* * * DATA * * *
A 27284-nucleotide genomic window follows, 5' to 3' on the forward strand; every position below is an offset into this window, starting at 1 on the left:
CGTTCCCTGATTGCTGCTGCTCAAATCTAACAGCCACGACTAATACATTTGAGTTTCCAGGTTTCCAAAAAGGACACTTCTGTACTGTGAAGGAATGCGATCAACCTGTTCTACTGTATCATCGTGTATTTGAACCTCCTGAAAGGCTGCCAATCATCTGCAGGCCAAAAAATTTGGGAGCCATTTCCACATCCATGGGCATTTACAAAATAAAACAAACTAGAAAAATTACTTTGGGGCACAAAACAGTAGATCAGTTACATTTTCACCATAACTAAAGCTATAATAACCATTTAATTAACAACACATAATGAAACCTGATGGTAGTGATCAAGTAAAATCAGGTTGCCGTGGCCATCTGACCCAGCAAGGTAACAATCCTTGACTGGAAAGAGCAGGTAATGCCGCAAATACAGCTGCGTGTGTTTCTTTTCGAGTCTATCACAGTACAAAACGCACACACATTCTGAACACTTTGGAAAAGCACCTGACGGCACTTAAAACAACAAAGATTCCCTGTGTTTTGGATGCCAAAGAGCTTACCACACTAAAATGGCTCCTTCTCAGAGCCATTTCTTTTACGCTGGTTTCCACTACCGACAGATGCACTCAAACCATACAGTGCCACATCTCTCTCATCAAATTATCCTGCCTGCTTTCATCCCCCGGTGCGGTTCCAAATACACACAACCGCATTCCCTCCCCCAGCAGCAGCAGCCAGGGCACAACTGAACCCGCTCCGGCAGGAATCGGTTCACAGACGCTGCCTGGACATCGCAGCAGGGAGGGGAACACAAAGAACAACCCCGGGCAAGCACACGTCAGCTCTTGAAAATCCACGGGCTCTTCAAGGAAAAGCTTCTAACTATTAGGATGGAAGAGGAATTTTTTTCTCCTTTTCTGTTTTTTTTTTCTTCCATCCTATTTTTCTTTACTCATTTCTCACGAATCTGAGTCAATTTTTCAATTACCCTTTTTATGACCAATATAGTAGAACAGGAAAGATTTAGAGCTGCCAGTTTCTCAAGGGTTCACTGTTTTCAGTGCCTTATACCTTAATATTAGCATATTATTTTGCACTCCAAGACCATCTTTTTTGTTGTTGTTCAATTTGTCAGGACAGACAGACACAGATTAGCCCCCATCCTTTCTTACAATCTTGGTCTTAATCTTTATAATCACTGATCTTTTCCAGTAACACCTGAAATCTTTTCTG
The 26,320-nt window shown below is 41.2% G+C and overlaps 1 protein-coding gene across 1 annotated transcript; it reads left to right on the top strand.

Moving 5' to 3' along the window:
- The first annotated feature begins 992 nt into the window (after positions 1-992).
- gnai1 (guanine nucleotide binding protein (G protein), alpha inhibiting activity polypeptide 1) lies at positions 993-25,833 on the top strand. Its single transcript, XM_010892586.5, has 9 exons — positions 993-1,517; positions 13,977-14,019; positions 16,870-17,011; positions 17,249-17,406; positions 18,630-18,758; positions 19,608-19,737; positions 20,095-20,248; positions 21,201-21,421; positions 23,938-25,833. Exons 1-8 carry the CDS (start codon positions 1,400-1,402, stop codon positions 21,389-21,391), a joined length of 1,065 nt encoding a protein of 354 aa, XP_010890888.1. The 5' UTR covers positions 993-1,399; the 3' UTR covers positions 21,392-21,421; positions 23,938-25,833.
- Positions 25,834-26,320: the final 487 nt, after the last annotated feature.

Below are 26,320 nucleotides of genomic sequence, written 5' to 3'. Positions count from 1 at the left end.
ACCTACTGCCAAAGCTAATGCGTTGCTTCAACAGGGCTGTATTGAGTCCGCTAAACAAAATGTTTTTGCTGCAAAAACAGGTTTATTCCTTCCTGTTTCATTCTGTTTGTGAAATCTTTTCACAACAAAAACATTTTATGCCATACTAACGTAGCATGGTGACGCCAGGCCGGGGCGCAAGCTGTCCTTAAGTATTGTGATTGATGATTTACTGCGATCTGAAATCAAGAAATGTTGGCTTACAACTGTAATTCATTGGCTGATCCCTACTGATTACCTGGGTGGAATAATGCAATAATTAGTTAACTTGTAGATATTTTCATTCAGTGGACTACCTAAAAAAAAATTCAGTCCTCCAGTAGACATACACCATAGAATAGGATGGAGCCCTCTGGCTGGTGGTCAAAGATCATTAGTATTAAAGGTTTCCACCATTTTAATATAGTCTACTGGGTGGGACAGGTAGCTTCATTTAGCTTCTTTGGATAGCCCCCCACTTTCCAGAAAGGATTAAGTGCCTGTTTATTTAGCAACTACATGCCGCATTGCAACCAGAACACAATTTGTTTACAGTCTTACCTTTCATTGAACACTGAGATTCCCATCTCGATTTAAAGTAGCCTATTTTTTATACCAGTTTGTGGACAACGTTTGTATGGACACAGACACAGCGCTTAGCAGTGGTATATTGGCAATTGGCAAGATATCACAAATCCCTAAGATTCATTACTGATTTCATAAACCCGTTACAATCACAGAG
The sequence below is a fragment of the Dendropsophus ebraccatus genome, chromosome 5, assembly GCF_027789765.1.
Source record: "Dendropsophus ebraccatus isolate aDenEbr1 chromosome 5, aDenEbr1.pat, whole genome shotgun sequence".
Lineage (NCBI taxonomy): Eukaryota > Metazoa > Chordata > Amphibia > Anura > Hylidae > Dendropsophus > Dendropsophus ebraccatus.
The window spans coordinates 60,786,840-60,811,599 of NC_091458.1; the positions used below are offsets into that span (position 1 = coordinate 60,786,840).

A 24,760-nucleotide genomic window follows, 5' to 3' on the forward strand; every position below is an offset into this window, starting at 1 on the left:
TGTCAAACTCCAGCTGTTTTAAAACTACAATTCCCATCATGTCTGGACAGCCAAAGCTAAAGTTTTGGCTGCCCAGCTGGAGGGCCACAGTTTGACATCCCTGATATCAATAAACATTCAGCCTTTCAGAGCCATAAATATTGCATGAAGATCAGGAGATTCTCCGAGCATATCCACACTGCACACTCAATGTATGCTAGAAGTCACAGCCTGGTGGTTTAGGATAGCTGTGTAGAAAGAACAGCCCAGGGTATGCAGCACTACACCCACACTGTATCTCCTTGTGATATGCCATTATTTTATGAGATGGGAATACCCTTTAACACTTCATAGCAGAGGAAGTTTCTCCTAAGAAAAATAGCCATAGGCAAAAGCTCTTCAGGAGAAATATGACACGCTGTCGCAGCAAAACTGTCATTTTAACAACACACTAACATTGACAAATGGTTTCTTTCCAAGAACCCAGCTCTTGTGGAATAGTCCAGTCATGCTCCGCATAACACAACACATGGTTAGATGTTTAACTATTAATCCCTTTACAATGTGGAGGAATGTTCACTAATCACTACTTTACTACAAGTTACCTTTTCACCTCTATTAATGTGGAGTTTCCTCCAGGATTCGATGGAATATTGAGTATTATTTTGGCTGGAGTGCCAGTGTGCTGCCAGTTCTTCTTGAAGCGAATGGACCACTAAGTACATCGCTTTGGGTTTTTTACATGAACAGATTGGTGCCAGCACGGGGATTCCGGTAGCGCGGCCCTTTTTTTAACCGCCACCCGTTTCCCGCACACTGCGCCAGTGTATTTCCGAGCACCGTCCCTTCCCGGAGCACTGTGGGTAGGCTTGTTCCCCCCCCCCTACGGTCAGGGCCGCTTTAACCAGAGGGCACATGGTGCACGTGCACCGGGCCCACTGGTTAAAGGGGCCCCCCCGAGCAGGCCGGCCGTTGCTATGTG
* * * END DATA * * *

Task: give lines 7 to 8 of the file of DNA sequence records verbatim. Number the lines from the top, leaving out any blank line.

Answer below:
- Positions 25,834-26,320: the final 487 nt, after the last annotated feature.

Below are 26,320 nucleotides of genomic sequence, written 5' to 3'. Positions count from 1 at the left end.